By Xander Brett, Third Year, History of Art and French
The Croft Magazine // In this week's Letter from Paris, Xander Brett reflects on the death of Princess Diana.
2nd May, 2021
If you go down to the Pont de l’Alma, there’s a golden flame. It’s a memorial to Diana, Princess of Wales, who crashed in that tunnel in the early hours of 31st August 1997. When day broke, the sun was shining, the Seine was shimmering, and Parisians were supposed to be enjoying their last day of the holidays. Instead, forensic teams were picking up wreckage and analysing remains. Diana had died in hospital at 4am.
Diana was with her boyfriend, Dodi Al Fayed, switching between a suite in the Ritz and his address on the Rue Arsène Houssaye. When the crash occurred, they were on their way to Al Fayed’s apartment. Their usual chauffeur had been instructed to drive a decoy car, so the couple left the Ritz in a Mercedes driven by Henri Paul. He was the Ritz’s deputy head of security and was accompanied in the front seat by Trevor Rees-Jones, the couple’s bodyguard. They travelled along Cours-la-Reine and Cours Albert-1er before, around 00:23, swarmed by photographers and travelling at 105 km/h, they entered the tunnel. They chipped another car, hit the thirteenth pillar and spun into the opposite wall. Photographers were first on the scene, before an off-duty doctor arrived to await emergency services. What happened next is grim, and I see no reason to dwell on it. Suffice to say, there is one survivor: Rees-Jones, who can no longer remember the crash.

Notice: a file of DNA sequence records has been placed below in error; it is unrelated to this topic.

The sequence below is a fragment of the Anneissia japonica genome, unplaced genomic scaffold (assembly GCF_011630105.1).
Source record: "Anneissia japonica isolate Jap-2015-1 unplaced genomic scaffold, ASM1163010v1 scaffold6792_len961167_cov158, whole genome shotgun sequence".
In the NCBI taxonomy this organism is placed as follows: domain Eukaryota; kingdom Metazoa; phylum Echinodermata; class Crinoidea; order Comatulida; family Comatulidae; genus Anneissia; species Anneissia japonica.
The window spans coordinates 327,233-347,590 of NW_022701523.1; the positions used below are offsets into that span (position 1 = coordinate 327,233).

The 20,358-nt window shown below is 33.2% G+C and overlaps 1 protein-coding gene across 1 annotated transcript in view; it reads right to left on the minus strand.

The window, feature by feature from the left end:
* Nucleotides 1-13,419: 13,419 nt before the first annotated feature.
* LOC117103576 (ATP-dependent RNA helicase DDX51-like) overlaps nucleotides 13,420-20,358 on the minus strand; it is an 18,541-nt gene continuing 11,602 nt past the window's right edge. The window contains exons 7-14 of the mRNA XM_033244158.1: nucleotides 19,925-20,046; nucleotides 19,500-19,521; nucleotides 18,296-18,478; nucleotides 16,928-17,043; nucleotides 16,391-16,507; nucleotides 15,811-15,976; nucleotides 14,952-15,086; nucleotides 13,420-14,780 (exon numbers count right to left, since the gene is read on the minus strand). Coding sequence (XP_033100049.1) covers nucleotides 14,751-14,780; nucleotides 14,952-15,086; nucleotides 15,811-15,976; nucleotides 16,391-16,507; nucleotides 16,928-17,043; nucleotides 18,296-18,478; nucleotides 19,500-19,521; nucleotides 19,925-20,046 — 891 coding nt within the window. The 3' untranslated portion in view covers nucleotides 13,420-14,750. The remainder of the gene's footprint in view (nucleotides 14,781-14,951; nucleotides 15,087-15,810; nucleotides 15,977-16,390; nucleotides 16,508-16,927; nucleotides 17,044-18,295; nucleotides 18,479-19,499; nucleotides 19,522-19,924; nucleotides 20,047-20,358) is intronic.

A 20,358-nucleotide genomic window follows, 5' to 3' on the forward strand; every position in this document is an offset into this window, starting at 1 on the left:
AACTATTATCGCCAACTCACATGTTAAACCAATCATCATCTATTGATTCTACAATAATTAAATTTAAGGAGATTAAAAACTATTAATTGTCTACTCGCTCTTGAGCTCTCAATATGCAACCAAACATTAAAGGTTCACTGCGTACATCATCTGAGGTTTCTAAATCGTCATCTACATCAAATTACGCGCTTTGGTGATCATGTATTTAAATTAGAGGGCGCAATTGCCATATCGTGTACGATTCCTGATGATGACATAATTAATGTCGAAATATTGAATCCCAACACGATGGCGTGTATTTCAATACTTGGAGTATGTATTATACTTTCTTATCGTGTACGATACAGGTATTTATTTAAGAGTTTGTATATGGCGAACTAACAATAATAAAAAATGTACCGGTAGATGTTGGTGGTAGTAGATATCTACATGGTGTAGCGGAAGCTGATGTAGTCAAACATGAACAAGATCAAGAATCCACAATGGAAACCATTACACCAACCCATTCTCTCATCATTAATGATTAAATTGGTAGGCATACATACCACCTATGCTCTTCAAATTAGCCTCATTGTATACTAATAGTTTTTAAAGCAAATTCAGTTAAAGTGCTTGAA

Behind the scenes, officials were in a frantic search for President Chirac. He’d been rumoured to have slipped security in order to spend the night with Italian actress Claudia Cardinale. He resurfaced at breakfast to contact staff, and they quickly added him to plans. By 5pm, Diana’s sisters and the Prince of Wales had landed. Foreign reporters flocked to Paris and Lorient, where Paul’s parents lived. The eighteen-month French investigation found Paul three times over the legal alcohol limit, and that he’d been taking anti-depressants. Around the time of the twentieth anniversary, reports emerged that the remains of the crashed car were stored at a police compound in Bonneuil-sur-Marne, ten miles south-east of Paris. The French police, apparently, had demanded them back after Scotland Yard concluded their investigation. This is unconfirmed, but the fateful tunnel remains open, and I believe there’s a small memorial on the thirteenth pillar. The public co-opted the Flame of Liberty to be put outside the tunnel and, while the condolences have vanished, the French remain upset and embarrassed. The atmosphere at the Pont de l’Alma is still, twenty years on, incredibly sombre.
My sister has taken on the apartment as my semester comes to an end. Having someone else arrive, I felt the excitement at arriving in Paris for the first time. I also saw the pandemic with fresh eyes, realising how absurd things are. The prime minister has been receiving strange things through the post in protest at the closure non-essential shops (record shops, for example, can stay open while clothes shops close). As I depart, the pandemic is something I’m glad to escape. This, indeed, is the last letter written in Paris, though the pre-recorded letters and written articles will continue until 30th May.
Featured Image: Epigram / Xander Brett
Listen to Xander's weekly Burst Radio podcast 'Letters from Paris'.